From March 9-11, 2020, Karp Strategies’ Rebecca Karp and Cheryl Lim attended the Interise 2020: Close the Gap conference, held in Boston, Massachusetts. The Interise 2020 conference brought together visionaries, practitioners, small businesses, and anyone who was interested in actively changing the model of economic development in America in order to close the wealth gap and end systematic inequality.
The conference featured “SolveIt” speakers, “Solvers”, like Cheryl McKissack Daniel, President & CEO of McKissack & McKissack, Jen Faigel, Executive Director of Commonwealth Kitchen, Jeremie Greer, Co-Founder of Liberation in a Generation, Karp Strategies’ very own CEO Rebecca Karp, and other dynamic speakers from around the country.
In his SolveIt Talk about the Liberation Economy, Jeremie Greer opened the conference with particularly poignant points about the oppression economy that still exists today; an economy that deprives people of color from wealth and opportunity, and depresses low income communities of color of the ability to thrive. In a panel discussion titled SolveIt: Inclusive Economy, Bob Rivers, Chairman and CEO of Eastern Bank, Wendy Guilies, President & CEO, Kauffman Foundation, Tracey Wiley, Director of the Virginia Department of Small Business and Supplier Diversity, Darrell Byers, CEO, Interise, Gary Cunningham, President & CEO, Prosperity Now, and Dr. Nika White, Best Selling Author, discussed the importance of reframing the narrative where those who have access, power and privilege leverage their tools to create systematic change.
Jen Faigel, Executive Director of CommonWealth Kitchen, spoke candidly about the barriers small business owners in the food industry face, like access to an affordable licensed kitchen, access to capital, and access to a market to sell their products. In a panel discussion about Patient Capital Models for Diverse, Small-Scale Manufacturers, participants discussed the inherent bias language present in procurement processes, which prevents M/WBEs from entering on a level playing field.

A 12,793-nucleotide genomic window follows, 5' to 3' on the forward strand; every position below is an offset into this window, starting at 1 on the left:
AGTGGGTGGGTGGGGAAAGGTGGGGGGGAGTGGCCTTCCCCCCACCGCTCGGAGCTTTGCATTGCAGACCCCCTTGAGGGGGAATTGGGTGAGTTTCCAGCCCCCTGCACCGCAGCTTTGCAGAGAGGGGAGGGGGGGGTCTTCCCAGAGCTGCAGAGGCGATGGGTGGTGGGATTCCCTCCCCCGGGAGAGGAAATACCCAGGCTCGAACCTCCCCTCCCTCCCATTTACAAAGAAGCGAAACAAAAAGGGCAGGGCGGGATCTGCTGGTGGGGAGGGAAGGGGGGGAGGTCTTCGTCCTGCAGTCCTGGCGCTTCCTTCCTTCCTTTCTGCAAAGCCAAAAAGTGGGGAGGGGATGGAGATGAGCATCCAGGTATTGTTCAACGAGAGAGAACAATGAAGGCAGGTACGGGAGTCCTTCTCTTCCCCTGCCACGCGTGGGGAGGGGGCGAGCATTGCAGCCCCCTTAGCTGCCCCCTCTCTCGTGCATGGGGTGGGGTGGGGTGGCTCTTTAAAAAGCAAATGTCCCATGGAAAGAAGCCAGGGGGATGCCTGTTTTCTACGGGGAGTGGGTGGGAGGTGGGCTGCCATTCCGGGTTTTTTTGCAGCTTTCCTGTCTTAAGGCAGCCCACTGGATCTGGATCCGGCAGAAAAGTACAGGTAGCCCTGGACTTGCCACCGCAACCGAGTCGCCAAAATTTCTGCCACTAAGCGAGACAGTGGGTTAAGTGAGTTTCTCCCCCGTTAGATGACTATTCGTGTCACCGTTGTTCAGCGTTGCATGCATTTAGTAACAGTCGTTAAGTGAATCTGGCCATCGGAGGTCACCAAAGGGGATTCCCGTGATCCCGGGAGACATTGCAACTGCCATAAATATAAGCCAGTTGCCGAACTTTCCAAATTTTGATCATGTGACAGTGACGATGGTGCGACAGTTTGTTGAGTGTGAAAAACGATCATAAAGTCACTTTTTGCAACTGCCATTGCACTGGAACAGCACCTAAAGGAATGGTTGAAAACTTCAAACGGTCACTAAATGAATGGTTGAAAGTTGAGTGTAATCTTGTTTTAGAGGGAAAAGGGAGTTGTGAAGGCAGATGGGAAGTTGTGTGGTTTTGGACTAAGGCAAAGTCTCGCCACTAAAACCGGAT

Karp Strategies CEO Rebecca Karp presented a deeply personal talk that showcased two sides of her thinking: as an economic development practitioner, she spoke to opposition of growth, systemic racism, and lack of access to good data and engagement that she sees in the system that prevents many M/WBEs from reaching full participation, and offered tangible ideas toward addressing these challenges. As a small business owner herself, she spoke to how several of these challenges have shown up for her directly as she has grown her firm to success in New York City, often fighting against the tide, and with the support of key sponsors and champions.
A theme we heard across the conference is that for many communities, there are two distinct paths to success in America. You either have to gain access, or you are given access. Success should not depend on income, education level, where you were born, or the color of your skin. Yet too often, it is. The systems we, as a society, have created, are structured to prevent access, opportunity, and resources from those who need it the most. Disadvantaged communities in the United States have historically been left out of the picture, and while they continue their fight to gain access to success, we must reflect upon and strive to reframe these narratives.
As planners and policy professionals, we left the conference with these questions searing in our minds:
How can we utilize data to critically inform our processes?
How can we improve procurement processes to ensure that no inherent biases exist within them?
How can we reframe our understanding of pathways to success?
How can we restructure top-down processes to ensure increased inclusivity?
And as community economic development and real estate professionals at Karp Strategies, how do we use our power and voices as consultants to move this conversation forward? We look forward to continuing to explore these questions with our colleagues and through our practice.